There’s no need to reinvent the wheel when it comes to featuring new science, technology, engineering and math (STEM) lessons in the classroom—although reinventing the wheel would make a great STEM project! Tons of resources are available online to help you develop STEM lesson plans and encourage students to pursue STEM careers:
The Texas STEM (Tx-STEM) Center Coalition
has seven different locations (most on university campuses) around Texas offering professional development opportunities for educators and activities for students. The Texas Tech University location, for example, provides “traveling labs” to junior high and high schools across the South Plains region and offers a LEGO Robotics field trip
on which students visit the university’s robotics labs and build LEGO® NXT robots. To locate the Tx-STEM Center nearest you and see what resources your location offers, visit the coalition’s website
The Texas Education Agency’s online resource, Texas Gateway
, offers math- and science-related professional learning experiences specifically designed for Texas educators, as well as lesson and project ideas, K–12 student resources, and more.
Pre-K through fifth-grade resources
Elementary school is a make-or-break time for a students’ interest in STEM subjects. The Public Broadcasting Service’s (PBS)
website has an entire section dedicated to STEM lesson plans
that can help kick-start your curriculum and foster an early interest in STEM. For example:
- You can spark curiosity in pre-K and kindergarten students by giving them a science notebook to track their ideas, questions, findings, and data in their first scientific investigations.
- Kindergarten and first-grade students will enjoy learning about wind alongside Curious George in this science experiment.
In addition to elementary resources, the PBS website also features STEM activities for sixth- through 12th-grade students:
- Junior high school educators can lead activities about force, electricity or sound with help from the Design Squad Teacher’s Guide, based on the Design Squad Nation TV series.
- Students of all ages will enjoy watching the PBS TV show NOVA scienceNow, and NOVA Education features resources that can help educators tie videos into their lessons.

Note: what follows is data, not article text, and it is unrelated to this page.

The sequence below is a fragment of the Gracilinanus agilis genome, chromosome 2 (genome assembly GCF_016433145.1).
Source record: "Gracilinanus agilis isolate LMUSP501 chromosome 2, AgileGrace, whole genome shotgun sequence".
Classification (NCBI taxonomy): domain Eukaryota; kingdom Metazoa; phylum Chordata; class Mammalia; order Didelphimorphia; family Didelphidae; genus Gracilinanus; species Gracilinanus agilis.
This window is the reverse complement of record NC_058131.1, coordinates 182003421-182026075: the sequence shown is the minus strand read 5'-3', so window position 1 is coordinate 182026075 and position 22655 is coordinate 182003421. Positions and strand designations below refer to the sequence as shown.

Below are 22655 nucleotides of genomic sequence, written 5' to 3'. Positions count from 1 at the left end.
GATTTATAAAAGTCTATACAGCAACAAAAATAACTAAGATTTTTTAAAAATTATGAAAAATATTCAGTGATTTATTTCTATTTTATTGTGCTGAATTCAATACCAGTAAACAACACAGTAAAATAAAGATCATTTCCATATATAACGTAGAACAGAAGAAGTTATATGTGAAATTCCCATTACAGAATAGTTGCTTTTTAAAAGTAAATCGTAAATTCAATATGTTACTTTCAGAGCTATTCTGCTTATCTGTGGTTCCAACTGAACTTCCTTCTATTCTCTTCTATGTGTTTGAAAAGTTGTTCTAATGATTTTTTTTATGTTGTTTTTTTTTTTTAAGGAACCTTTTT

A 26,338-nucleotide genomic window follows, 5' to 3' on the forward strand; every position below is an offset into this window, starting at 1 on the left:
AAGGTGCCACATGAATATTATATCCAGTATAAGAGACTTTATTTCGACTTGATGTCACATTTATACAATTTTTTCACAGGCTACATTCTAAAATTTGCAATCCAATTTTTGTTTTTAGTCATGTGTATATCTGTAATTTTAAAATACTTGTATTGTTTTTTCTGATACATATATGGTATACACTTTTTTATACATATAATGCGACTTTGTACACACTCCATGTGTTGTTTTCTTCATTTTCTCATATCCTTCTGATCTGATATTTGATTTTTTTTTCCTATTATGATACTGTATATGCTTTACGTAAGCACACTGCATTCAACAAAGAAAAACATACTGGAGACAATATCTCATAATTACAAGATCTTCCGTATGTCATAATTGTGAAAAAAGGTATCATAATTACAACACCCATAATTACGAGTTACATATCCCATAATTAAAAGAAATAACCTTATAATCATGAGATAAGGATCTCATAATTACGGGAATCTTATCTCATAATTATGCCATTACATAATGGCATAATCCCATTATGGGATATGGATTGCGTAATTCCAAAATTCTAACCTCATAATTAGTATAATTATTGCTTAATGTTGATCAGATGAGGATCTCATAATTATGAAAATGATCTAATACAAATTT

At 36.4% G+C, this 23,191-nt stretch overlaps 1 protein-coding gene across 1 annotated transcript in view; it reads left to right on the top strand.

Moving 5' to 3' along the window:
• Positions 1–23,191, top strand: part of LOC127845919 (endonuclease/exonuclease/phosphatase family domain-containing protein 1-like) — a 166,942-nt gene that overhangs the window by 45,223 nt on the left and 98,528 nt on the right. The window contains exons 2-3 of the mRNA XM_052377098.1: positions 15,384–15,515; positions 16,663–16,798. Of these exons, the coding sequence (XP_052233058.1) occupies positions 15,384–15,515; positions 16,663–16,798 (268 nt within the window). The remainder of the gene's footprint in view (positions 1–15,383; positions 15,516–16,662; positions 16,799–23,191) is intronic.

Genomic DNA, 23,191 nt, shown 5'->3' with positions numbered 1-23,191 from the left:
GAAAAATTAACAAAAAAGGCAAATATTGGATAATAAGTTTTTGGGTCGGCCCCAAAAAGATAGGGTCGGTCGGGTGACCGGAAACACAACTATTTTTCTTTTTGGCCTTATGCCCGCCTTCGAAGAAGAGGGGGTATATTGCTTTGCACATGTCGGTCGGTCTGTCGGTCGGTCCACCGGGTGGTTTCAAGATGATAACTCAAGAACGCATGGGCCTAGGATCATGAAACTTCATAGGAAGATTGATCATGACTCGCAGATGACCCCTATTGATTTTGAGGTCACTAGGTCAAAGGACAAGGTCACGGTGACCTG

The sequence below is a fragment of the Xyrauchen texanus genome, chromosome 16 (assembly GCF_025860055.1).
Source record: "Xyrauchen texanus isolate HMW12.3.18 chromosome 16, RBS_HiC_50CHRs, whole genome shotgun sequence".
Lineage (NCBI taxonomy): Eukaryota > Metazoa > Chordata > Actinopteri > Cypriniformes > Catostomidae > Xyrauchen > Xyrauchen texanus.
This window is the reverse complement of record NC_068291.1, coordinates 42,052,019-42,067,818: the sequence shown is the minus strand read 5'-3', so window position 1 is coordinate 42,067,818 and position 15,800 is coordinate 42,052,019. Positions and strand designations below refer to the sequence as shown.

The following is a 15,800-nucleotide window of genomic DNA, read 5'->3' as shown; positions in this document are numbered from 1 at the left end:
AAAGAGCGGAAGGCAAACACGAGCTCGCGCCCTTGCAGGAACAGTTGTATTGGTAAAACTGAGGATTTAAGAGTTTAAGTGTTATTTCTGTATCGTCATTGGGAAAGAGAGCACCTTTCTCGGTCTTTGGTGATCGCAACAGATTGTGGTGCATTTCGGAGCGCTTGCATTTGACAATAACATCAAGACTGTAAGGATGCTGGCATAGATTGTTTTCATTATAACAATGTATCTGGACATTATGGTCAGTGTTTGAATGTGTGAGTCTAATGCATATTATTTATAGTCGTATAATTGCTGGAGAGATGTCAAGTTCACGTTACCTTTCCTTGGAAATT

For all grade levels
Many STEM resources offer challenging and engaging activities for all grade levels. Check out PhET
, a project by the University of Colorado Boulder that features math and science simulations categorized by grade level and subject area. If you’re looking for TEKS-aligned content covering grade-specific math
concepts, visit IXL
Resources by subject area
Here’s a quick roundup of STEM resources by subject area:
- Science Buddies offers free hands-on activities, science project ideas, and more for all grade levels.
- Project Noah allows citizen scientists from all over the world to share photos and information about the wildlife around them.
- Let your students program their own interactive stories, games, and animations using Scratch.
- Find interactive textbooks, animations, and videos geared toward grades 6-12 at Mathigon.
- Mathway solves and explains math problems entered by the user and provides step-by-step equation examples for algebra, calculus, trigonometry, and more.
Encourage high school students interested in engineering degrees to explore the Engineer Your Path
section of www.egfi-k12.org
, a website of the American Society for Engineering Education
. The site offers advice for students, information about college admissions and scholarships, lesson plans for K–12 classrooms, and more.
According to Girls Who Code
, an organization whose mission is to close the gender gap in tech, 37% of computer scientists were women in 1995. That figure had shrunk to 24% as of 2020. Girls Who Code offers summer programs and after-school clubs for girls to explore coding in a fun, friendly environment and become familiar with the tech industry. Read more about this organization in the Summer 2020 issue of ATPE News
The interactive website www.EngineerGirl.org
is designed to keep middle school girls engaged in math and science during the early teen years and features interviews with engineers, as well as quizzes and information about different career paths.
These links are being provided as a convenience and for informational purposes only; they do not constitute an endorsement or an approval by ATPE of any of the products, services, or opinions of the corporation or organization or individual. ATPE bears no responsibility for the accuracy, legality, or content of the external site or for that of subsequent links. Contact the external site for answers to questions regarding its content.